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SAMUEL A. GUNN, THELMA CLARK GOULD and W. A. D. ANDERSON

Summary.

Between 24 and 40 hr after cadmium treatment in the rat, whilst the testis and caput epididymidis are undergoing haemorrhagic necrosis, the cauda epididymidis and contained spermatozoa remain morphologically normal. Sexual activity is diminished but fertile matings occur. By 7 days, reduced androgen output results in atrophic changes in the accessory glands, cauda epididymidis and vas deferens, in which spermatozoa are now degenerate. Few males mate and these are infertile. The changes in the cauda can be prevented by testosterone treatment and fertility remains normal up to 9 days after the dose of cadmium.

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SAMUEL A. GUNN, THELMA CLARK GOULD and W. A. D. ANDERSON

Wetterdal (1958) showed that zinc, an element essential for spermatogenesis, is incorporated into developing spermatogenic elements within the testis. Cadmium, physico-chemically similar to zinc, causes selective destruction of the testis; administration of zinc prevents cadmium damage (Parizek, 1957; Kar, Das & Mukerji, 1960; Gunn, Gould & Anderson, 1961). Parizek (1960) suggested that cadmium exerts testicular injury by displacing zinc from its natural sites in seminiferous tubules and that the haemorrhagic reactions, so characteristic of cadmium injury, are a secondary effect. More recent evidence indicates that the vascular endothelium of the testis is the primary site of damage and that necrosis of parenchyma follows secondarily (Gunn, Gould & Anderson, 1963a; Chiquoine, 1964; Mason, Brown, Young & Nesbit, 1964; Niemi & Kormano, 1965; Waites & Setchell, 1966). The following experiments were initiated using radio-isotopes to determine

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SAMUEL A. GUNN, THELMA CLARK GOULD and W. A. D. ANDERSON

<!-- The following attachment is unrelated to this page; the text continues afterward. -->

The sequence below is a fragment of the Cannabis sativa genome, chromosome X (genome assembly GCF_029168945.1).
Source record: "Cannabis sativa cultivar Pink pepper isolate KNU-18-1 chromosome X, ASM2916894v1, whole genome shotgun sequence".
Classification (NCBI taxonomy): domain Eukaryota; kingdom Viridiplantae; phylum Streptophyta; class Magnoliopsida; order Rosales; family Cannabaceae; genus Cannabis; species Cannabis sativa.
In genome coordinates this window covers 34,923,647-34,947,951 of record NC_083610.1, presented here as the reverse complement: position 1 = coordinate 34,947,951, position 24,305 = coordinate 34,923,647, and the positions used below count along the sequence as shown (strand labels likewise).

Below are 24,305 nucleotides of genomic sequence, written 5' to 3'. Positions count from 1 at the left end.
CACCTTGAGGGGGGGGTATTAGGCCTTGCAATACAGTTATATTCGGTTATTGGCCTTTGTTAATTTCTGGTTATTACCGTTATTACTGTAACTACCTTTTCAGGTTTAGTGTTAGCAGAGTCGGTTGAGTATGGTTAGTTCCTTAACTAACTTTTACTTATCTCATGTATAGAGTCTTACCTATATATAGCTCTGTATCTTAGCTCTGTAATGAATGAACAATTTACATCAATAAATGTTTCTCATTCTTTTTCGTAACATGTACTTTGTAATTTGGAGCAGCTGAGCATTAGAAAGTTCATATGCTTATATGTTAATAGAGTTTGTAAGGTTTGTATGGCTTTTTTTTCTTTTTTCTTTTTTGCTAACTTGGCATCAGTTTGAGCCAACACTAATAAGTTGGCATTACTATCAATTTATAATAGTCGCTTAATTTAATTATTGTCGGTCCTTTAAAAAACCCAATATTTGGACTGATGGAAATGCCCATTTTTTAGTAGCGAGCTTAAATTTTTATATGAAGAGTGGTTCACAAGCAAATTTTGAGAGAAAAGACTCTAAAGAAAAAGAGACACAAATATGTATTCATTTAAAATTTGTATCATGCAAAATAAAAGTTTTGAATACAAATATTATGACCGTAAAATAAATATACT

Summary.

It is known that the selective injurious effect of cadmium on the testis can be prevented by zinc, cysteine or selenium. Studies, conducted in CD-1 mice, were initiated to determine whether any of these treatments offered protection by preventing cadmium from reaching the testis in doses sufficient to cause injury. Using cadmium chloride, labelled with 109Cd, it was shown that none of these protective agents decreased the amount of cadmium reaching the testis. Zinc acetate evoked no significant changes, cysteine brought about a slight enhancement of cadmium level but selenium dioxide produced a marked and prolonged elevation of cadmium uptake by the testis. Comparable studies in which selenium, rather than cadmium, was labelled (75Se) demonstrated that, in the presence of cadmium, selenium levels were augmented. Possible mechanisms are discussed to explain the diverse means of protection offered by zinc, cysteine and selenium. Since the site of cadmium-induced testicular injury has been pin-pointed at its vasculature, it is suggested that these protective agents exert their action at the vascular level.

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SAMUEL A. GUNN, THELMA CLARK GOULD and W. A. D. ANDERSON

The observations of Pařízek & Zahor (1956) and Pařízek (1957a, b) on the selective destructive effect of cadmium on the testis of the rat and mouse have since been confirmed by Meek (1959), Kar & Das (1960), Gunn, Gould & Anderson (1961), Allanson & Deanesly (1962), Chiquoine (1964), Mason, Brown, Young & Nesbit (1964) and others. During studies on the induction of interstitial cell tumours of the testis by cadmium (Gunn, Gould & Anderson, 1963), we noted that cadmium failed to cause any degree of damage to the testis of the BALB/c mouse. A study was, therefore, undertaken to determine if this resistance to cadmium-induced testicular injury was unique to the BALB/c strain of mice and whether strain differences in testicular response to cadmium might also be observed in rats. A single subcutaneous (interscapular) injection of 0·03 m-mole/kg of CdCl2 was chosen for the preliminary testing since overwhelming testicular